Daydream, Fantasy, Alligator, Mermaid

I notice a white cement alligator in a wood chip garden path in midwest Ohio.

I confess. The alligator is in my backyard. I didn’t buy it, but I didn’t talk the buyer out of purchasing it either. So there it lurks between the black-eyed susans and the honeysuckle, scaring no one. But it serves a purpose. It represents someone’s fantasy or daydream.

Not mine. But I can relate.

You know when you daydream while listening to a lecture? or staring out the window of a car? or after reading a good passage from a book? They are fantasies.

When I was a kid, I daydreamed about being a horse or an eagle like a lot of children. As I grew up, the horse and eagle fantasies passed on but not the mermaid. She aged with me from young adult to adult. She didn’t occur too often, but when she did, it was usually before falling asleep.

My first desire in producing fiction was to capture my mermaid daydream. I honed my writing skills by creating a variety of short stories. After eight months, I was ready to pen my fantasy.

The story took maybe three hundred words on less than two pages. That was it. The fantasy, which had been with me for almost my whole lifetime, contained one scene: a mermaid swimming to shore and a man finding her.

Three years later, the narration fills more than 200 pages and over 60,000 words.

That’s quite a daydream for a writer from Ohio about a mermaid from the Caribbean.

Advertisements

On Grandma’s Kitchen Table

I notice my grandparents’ 1930s red-topped kitchen table. The top of it is somewhat organized with a copier, laptop, lamp, pencils and notebooks as it lives its second life as my desk in my writing room.

Stephen King describes his writing space where he penned his first books Carrie and Salem’s Lot in his Memoir on the Craft: On Writing. It wasn’t pretty–an old kid’s desk sort of thing squashed in an area next to the washer and dryer of a double-wide trailer.

Today, his desk is a lot bigger and more fitting a professional writer, but his point on writing surfaces isn’t on the furniture; it’s on the writing.

King says, “The space can be humble…, it really needs only one thing: a door which you are willing to shut.”

But it’s so easy to slip into focusing on the organization of a writing space and procrastinate on the writing.

I’ve imagined my DESK. It’s wide-topped, cherry wood, drawers down one side, narrow drawer just under the topside, maybe a shelving attachment for laptop and printer. Or not. Maybe it’s the old-fashioned, just mahogany and drawers type like the guys on the TV show Mad Men use in their offices.

Oh, the glorious tales I could create if I had one of those.

In reality, my grandparents’ table has a small, segmented drawer in the front made for silverware. It’s where my grandmother stored her butcher knives. It has two hinged leaves on either side to extend the surface space as desired. Thick stainless steel legs with rotting rubber tips hold it up.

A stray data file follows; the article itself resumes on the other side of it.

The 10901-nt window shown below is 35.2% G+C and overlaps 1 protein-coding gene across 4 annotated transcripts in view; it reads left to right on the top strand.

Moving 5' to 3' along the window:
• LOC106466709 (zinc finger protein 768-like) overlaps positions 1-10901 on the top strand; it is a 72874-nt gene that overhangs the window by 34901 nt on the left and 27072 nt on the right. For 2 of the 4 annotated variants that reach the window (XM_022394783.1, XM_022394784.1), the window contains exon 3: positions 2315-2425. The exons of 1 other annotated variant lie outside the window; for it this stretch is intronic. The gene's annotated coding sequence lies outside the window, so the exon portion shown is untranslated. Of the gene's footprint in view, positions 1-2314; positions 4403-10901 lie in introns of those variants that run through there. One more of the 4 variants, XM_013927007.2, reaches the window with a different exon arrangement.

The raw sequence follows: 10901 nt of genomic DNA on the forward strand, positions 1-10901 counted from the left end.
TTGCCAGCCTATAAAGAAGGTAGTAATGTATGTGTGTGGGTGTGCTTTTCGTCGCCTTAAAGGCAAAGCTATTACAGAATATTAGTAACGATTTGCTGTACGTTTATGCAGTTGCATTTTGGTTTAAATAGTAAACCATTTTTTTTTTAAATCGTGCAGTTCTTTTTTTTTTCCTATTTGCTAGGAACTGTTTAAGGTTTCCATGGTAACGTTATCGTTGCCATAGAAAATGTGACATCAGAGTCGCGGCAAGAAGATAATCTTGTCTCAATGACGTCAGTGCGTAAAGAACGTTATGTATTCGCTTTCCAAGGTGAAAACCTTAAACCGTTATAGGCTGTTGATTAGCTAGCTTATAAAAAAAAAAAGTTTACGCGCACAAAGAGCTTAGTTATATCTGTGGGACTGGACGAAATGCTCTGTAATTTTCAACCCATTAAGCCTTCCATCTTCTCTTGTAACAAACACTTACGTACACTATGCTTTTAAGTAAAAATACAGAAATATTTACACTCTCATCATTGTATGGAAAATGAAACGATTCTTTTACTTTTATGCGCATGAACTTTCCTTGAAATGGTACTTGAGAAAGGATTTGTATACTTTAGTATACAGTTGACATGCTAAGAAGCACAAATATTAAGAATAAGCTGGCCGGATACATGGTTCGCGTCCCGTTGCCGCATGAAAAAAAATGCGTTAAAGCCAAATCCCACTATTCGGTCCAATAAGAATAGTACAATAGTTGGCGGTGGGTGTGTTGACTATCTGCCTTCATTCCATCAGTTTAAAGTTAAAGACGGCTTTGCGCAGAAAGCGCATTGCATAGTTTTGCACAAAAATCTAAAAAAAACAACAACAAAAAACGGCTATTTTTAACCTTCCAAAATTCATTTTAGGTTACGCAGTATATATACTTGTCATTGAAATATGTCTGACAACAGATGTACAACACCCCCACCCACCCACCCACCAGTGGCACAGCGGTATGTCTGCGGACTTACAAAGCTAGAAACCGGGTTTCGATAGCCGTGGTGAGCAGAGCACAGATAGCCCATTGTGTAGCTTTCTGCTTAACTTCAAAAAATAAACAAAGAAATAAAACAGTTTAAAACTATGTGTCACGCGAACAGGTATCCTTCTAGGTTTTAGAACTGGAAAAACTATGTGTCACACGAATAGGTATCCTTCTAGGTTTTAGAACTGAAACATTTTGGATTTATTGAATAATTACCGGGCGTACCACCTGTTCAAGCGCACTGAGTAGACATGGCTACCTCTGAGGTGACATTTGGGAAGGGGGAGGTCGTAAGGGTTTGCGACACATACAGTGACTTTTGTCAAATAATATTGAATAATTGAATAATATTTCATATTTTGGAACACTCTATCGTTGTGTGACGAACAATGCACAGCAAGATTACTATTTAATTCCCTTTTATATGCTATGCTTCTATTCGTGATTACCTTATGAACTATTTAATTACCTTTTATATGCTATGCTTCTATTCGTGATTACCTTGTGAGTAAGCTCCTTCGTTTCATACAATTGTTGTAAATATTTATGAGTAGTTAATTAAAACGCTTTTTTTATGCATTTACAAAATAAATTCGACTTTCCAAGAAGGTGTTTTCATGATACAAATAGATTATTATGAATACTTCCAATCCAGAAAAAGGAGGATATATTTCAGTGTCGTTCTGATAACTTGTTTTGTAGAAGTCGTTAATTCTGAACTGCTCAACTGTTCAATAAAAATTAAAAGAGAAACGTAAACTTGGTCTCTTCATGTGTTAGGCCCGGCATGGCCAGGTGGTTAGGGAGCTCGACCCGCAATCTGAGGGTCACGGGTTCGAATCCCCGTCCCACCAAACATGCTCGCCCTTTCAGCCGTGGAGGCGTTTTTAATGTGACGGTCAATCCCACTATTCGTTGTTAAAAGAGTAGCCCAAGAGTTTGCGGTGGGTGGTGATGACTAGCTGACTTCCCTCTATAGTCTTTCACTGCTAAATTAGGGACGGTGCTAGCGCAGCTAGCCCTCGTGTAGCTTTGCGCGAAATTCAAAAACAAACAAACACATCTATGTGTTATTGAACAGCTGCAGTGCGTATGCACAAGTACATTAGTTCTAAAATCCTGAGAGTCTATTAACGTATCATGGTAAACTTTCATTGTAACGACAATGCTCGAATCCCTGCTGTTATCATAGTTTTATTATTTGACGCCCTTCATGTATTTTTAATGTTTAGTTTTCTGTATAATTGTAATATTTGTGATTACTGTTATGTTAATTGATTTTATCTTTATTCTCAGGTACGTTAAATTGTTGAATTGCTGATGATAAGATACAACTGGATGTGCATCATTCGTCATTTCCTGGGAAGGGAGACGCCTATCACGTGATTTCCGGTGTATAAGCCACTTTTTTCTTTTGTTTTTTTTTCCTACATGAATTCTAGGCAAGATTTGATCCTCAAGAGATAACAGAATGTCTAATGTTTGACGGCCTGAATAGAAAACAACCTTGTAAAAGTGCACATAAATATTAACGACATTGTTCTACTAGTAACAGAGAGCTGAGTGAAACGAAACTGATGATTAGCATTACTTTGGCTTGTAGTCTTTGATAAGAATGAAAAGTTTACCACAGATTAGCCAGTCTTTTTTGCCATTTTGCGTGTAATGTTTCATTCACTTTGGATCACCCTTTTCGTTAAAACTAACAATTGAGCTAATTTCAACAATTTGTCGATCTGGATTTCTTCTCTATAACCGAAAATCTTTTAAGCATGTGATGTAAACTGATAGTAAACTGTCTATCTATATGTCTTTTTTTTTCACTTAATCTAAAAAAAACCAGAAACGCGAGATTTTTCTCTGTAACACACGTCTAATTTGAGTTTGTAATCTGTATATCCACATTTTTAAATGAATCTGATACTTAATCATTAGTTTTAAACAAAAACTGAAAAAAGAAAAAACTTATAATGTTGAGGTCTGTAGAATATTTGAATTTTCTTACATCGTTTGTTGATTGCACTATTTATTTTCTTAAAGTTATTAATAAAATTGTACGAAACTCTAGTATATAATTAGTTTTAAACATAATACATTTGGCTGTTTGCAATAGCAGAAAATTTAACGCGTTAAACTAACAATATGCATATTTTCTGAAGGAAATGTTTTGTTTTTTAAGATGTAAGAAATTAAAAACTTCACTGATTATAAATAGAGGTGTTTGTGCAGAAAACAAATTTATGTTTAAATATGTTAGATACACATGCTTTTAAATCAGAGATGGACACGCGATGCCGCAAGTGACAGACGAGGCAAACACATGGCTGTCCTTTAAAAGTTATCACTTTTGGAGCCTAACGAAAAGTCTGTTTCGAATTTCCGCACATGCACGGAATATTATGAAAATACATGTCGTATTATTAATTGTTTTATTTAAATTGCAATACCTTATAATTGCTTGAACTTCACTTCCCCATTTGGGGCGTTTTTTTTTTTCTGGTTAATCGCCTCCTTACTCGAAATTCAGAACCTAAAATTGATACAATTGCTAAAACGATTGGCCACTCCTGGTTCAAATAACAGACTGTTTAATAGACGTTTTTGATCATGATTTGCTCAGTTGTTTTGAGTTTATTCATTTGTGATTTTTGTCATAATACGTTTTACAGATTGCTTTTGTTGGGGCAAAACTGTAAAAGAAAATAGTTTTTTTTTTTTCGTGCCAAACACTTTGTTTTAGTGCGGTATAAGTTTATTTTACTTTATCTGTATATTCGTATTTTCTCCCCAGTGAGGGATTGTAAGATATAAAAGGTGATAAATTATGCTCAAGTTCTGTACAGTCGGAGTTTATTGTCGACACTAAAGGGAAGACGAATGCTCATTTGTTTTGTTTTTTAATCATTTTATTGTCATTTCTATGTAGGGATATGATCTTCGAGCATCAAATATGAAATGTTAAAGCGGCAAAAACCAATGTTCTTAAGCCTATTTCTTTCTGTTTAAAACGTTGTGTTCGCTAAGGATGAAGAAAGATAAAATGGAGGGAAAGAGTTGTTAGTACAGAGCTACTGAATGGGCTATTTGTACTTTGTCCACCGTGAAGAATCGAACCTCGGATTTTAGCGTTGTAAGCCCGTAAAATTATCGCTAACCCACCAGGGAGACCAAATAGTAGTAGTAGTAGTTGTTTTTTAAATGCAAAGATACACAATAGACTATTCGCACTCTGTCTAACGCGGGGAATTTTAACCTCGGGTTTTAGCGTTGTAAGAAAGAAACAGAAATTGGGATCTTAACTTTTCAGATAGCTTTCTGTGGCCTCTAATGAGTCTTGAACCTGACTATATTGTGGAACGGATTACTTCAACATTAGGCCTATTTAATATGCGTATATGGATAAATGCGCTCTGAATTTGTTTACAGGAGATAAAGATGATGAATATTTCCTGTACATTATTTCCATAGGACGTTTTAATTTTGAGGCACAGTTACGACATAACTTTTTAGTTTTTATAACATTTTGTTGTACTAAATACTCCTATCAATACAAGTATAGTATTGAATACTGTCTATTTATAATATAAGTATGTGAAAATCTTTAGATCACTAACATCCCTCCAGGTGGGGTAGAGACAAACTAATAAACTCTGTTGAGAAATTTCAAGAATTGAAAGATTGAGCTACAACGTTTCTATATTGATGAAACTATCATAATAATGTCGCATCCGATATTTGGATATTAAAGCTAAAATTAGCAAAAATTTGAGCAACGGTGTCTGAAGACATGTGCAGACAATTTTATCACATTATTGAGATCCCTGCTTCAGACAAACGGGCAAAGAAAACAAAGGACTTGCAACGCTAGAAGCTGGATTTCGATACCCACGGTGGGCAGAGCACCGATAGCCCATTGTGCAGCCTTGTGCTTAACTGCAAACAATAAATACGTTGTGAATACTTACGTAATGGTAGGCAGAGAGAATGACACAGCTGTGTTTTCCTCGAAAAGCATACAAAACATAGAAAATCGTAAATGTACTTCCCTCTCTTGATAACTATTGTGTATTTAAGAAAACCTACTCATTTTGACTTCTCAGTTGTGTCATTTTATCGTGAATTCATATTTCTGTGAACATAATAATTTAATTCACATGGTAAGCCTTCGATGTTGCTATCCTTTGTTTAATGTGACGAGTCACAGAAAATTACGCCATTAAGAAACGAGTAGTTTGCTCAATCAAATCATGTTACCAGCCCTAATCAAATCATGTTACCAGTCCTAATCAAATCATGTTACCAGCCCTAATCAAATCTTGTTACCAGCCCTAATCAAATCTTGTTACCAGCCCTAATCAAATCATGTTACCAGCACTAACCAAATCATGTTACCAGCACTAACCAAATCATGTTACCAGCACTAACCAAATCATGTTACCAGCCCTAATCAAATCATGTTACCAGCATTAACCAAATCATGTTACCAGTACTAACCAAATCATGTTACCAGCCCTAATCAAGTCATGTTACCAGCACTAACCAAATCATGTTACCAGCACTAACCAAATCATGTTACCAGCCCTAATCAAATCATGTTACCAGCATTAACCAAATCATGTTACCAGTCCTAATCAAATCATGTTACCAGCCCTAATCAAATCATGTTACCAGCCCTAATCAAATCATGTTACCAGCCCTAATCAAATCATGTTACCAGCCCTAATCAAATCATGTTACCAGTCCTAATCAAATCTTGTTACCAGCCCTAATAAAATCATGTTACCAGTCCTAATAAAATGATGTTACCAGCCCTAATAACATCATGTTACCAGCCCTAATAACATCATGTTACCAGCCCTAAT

My grandmother was the best cook and kindest soul. I’d see her every Sunday along with fifteen or more other relatives. We’d eat oven-baked, breaded chicken and chicken soup. In the evening, before we’d all head home, we’d make ice cream sodas. All homemade. All delicious. All eaten at the red kitchen table.

To date, I’ve written this blog, several short stories, two biographies, a fantasy novel and more using her table.

My desk isn’t going anywhere. It’s energy is too good.

The Antsy-ness of Lazy

I notice the hot embers of the last log burning out in the fire pit. Like a reptile, its skin of cornered segments pulsates degrees of redness in between the cracks.

I took the day off from writing. My immediate deadlines were met. Why not celebrate with guilt-free laziness? I sat on the back porch, water fountain bubbling nearby, huge old maple tree shading my head. I alternated between reading a fantasy about shape shifters of the animal variety and staring through the weaving of branches and leaves above me. I’d finally Imagefinish this book in a few hours.

But I was antsy. I moved over to the sunnier porch. I watered flowers. Even tried a nap. Then back to the book until it was done.

Near dark the fire was fresh and full of blue yellow flames of burning sticks and tree trimmings. I roasted a few marshmallows and sat staring in the night, fireflies rising from the ground, muffled traffic sounds in the distance.

The last flicker of blue died. The lazy day was finally done.

I curl up in my easy chair in my writing room, reading a Writer’s Digest magazine and taking notes before I fall asleep.

Of Birds and Book Business

I notice warm, moist air blowing in through the window at my back.

The breeze is not hot enough to kick on the air conditioning unit. I listen to the birds and their variety of staccato chirping a while longer.

I identify a few bird songs but not many. The amount of study needed to recognize more is intensive.

Navigating the publishing business is as intensive and its rules as unique as bird calls. It’s unlike many fields where showing up and doing the work begins the familiarity.  In professional writing, I sit here, at my desk, and hope that someone out there will take on my work and make it public. My familiarity comes from attending workshops, making connections and reading books and websites. And even then I am sure I have so much more to learn.

A baby grackle squawks for food or mother or both.

Artificially cooled air flows over the room from a ceiling register. I slam shut the window.

The only sound is the clacking of my computer keys.